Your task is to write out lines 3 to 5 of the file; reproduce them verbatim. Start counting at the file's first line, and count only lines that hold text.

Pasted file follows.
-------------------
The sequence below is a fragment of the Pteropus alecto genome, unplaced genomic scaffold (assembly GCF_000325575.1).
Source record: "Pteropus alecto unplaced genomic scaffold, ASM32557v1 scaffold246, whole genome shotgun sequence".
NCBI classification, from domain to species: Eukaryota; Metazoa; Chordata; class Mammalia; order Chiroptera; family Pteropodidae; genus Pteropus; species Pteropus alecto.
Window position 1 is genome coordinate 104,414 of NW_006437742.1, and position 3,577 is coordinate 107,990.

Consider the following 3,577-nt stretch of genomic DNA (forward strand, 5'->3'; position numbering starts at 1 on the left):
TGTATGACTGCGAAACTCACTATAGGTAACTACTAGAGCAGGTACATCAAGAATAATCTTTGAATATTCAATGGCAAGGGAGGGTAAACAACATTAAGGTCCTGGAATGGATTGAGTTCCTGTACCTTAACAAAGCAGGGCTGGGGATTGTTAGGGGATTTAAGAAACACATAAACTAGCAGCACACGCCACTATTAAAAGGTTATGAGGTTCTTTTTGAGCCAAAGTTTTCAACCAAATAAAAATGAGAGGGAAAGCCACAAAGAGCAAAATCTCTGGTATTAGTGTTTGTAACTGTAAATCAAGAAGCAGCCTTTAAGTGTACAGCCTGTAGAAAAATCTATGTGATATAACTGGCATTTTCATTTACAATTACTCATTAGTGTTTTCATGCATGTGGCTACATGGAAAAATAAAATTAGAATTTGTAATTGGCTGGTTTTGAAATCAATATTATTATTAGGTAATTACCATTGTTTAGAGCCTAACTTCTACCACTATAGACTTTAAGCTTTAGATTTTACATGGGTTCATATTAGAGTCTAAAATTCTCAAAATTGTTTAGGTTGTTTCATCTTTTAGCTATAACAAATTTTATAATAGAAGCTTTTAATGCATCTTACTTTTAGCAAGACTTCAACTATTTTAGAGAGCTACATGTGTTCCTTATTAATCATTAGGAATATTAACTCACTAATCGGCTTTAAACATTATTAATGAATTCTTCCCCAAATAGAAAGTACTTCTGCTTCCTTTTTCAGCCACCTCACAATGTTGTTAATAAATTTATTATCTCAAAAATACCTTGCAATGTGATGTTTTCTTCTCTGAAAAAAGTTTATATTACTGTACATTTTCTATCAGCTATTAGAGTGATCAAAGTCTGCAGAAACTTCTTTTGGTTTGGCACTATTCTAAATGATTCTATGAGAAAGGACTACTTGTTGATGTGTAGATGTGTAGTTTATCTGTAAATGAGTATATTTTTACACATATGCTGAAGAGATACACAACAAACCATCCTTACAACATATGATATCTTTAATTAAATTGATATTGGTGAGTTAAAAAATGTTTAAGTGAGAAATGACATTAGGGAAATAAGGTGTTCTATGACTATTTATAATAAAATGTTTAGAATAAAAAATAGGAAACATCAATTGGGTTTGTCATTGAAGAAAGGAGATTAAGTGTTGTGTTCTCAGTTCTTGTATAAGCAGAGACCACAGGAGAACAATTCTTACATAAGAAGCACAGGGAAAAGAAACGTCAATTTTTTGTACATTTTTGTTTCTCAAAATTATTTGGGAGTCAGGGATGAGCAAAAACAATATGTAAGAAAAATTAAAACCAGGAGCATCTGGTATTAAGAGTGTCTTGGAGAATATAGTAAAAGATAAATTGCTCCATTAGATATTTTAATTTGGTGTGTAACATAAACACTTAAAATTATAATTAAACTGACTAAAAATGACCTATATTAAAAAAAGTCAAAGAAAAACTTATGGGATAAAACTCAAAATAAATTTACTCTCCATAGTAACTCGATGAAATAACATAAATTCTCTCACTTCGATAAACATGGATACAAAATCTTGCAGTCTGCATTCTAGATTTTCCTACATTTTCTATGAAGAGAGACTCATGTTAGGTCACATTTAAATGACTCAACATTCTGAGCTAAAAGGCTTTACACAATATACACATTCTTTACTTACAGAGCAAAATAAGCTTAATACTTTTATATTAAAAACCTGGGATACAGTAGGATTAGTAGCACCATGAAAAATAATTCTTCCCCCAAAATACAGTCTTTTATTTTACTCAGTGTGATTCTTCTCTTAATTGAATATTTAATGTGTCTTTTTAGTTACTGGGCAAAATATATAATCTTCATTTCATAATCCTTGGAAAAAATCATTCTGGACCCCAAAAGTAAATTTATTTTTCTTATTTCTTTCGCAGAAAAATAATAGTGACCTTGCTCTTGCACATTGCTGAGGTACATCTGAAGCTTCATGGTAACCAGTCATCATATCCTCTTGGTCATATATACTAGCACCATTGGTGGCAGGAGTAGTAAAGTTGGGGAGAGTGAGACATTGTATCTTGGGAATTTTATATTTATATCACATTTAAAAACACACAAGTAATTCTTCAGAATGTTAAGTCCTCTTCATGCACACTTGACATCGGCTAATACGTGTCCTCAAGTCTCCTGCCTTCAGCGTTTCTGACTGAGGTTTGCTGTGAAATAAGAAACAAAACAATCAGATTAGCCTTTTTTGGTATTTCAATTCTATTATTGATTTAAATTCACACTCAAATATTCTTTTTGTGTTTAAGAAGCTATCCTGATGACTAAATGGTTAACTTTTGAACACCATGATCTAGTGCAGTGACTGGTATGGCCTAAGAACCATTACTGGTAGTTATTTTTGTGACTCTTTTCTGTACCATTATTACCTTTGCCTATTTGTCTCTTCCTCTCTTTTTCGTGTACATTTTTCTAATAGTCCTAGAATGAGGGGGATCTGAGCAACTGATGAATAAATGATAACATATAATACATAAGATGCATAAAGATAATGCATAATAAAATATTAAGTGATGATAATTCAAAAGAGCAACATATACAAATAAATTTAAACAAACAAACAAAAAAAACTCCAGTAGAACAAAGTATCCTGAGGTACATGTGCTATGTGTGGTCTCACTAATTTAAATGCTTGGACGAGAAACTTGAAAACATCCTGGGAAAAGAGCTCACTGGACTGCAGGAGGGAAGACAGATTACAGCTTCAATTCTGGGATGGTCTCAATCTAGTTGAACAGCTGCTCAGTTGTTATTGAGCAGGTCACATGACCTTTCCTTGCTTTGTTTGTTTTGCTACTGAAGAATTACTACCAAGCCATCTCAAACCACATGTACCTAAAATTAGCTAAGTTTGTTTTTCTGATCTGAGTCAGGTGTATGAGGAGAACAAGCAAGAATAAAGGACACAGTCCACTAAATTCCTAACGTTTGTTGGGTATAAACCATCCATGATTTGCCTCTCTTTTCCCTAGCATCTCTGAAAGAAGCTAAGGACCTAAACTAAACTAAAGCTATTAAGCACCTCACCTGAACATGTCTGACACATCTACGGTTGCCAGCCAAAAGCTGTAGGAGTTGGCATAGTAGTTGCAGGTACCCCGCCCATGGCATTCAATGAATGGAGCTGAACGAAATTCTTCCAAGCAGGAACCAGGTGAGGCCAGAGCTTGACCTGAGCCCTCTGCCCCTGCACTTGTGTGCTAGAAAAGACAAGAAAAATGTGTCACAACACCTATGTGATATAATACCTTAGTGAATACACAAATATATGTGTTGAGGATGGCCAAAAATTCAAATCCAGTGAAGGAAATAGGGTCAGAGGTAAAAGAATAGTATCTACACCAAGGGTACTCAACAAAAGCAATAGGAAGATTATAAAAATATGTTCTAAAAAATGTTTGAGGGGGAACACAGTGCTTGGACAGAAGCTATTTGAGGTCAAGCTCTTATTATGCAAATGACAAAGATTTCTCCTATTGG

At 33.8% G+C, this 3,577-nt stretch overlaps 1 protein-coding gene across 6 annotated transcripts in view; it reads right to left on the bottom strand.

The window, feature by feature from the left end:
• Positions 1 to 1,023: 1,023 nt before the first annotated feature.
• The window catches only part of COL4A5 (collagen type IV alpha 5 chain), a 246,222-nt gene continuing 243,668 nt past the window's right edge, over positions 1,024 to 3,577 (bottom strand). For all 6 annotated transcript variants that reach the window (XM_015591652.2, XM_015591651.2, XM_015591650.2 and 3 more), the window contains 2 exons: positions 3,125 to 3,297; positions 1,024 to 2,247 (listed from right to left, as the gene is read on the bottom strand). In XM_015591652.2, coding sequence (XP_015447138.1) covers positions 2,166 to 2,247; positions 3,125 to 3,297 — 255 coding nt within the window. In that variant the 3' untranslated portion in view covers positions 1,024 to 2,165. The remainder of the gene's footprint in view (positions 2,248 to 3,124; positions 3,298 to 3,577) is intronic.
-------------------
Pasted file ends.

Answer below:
NCBI classification, from domain to species: Eukaryota; Metazoa; Chordata; class Mammalia; order Chiroptera; family Pteropodidae; genus Pteropus; species Pteropus alecto.
Window position 1 is genome coordinate 104,414 of NW_006437742.1, and position 3,577 is coordinate 107,990.

Consider the following 3,577-nt stretch of genomic DNA (forward strand, 5'->3'; position numbering starts at 1 on the left):